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RE: Forensic Engineer in the Midwest

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Title: Forensic Engineer in the Midwest



I wouldn’t hesitate to contact Wiss Janey Elstner – their reputation is excellent.  However, you may be able to make quite a bit of sense of what is happening on you own without taking things apart so completely.  When cracks and separations between parts of a structure occur, something had to move to open up the crack or separation.  The first questions are, then, what had to move, and in what direction, in order to cause that?  Sometimes there will be other clues in changes to finishes or adjacent grade that will provide further clues.  Questions like these will help you focus in on what finishes you will need to remove to help you find the next clue and the next until you understand what is happening.


When a structure that has been essentially stable for years begins to show cracks or separations, the usual suspect is water – perhaps under the foundation [as would be caused by a plumbing leak or changes in the drainage patterns at grade], or a breach in flashing someplace.  In any case, be sure that the cause of the damage is figured out and corrected before you proceed with repairs.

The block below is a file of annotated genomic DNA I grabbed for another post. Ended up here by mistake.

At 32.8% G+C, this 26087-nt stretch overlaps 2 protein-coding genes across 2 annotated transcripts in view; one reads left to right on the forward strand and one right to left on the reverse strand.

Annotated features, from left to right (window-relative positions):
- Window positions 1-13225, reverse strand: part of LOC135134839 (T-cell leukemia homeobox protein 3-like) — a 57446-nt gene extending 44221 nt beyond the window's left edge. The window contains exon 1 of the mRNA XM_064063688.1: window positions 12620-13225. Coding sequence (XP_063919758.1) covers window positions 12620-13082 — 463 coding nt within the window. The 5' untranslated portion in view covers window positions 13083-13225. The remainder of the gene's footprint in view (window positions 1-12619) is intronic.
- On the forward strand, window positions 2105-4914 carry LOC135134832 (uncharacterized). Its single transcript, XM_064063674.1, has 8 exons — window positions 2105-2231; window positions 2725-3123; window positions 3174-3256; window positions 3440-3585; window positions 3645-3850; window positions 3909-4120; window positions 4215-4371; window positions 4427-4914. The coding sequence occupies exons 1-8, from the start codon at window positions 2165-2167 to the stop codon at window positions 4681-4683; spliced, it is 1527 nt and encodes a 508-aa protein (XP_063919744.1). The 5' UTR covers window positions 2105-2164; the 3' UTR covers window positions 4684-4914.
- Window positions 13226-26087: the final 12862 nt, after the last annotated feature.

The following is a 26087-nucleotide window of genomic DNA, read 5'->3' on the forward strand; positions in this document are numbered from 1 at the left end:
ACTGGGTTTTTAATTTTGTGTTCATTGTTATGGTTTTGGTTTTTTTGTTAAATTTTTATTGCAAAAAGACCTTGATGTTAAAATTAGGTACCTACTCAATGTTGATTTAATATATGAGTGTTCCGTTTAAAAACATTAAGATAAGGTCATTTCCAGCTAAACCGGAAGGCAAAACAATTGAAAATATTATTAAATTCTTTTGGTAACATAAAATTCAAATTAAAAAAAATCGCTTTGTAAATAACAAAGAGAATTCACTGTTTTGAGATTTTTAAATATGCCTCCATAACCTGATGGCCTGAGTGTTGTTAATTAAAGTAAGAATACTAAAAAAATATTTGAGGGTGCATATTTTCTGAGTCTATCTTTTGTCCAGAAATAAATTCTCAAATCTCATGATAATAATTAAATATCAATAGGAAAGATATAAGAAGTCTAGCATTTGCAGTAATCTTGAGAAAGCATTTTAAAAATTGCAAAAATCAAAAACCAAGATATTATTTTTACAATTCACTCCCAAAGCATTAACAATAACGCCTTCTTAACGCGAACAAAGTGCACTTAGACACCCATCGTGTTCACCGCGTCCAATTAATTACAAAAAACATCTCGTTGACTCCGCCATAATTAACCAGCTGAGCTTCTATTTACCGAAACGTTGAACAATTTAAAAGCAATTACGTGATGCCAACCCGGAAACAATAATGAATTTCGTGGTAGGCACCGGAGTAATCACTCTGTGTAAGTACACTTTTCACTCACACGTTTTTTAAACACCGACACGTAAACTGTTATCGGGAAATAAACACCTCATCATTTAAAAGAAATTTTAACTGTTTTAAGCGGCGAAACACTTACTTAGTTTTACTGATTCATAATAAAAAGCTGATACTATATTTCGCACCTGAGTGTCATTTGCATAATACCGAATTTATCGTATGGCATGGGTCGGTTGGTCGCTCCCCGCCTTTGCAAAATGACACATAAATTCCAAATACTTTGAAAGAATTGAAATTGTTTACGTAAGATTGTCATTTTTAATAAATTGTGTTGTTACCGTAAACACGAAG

Nels Roselund, SE

South San Gabriel, CA


From: Bruce Holcomb [mailto:bholcomb(--nospam--at)]
Sent: Monday, November 01, 2004 12:50 PM
To: seaint(--nospam--at)
Subject: Forensic Engineer in the Midwest


I have a project in Springfield Missouri which we are discussing hiring a Forensic Engineer.  The building structure is a church building about 80 years old and some new cracks are appearing in an area which has had some cracks in the past.  Also, the balcony is pulled away from both the north and south walls between 3/8” and ½”.  If it were solely up to me, I’d want to tear into the ceiling of the balcony… dig up the footing… remove the enclosure from around the roof trusses, punch through the plaster walls… and investigate.  But, in an effort to avoid alarming the entire congregation, we’re wondering if an expert in the field of Forensic Engineering would enable us to avoid some of this demolition.  I have the name of Wiss, Janney, Elstner… are there any others… maybe closer to Springfield, MO?


Bruce D. Holcomb, P.E., S.E.

Structural Engineer

Butler, Rosenbury & Partners

300 S. Jefferson, Suite 505

Springfield, MO 65806

ph. 417-865-6100

fax 417-865-6102

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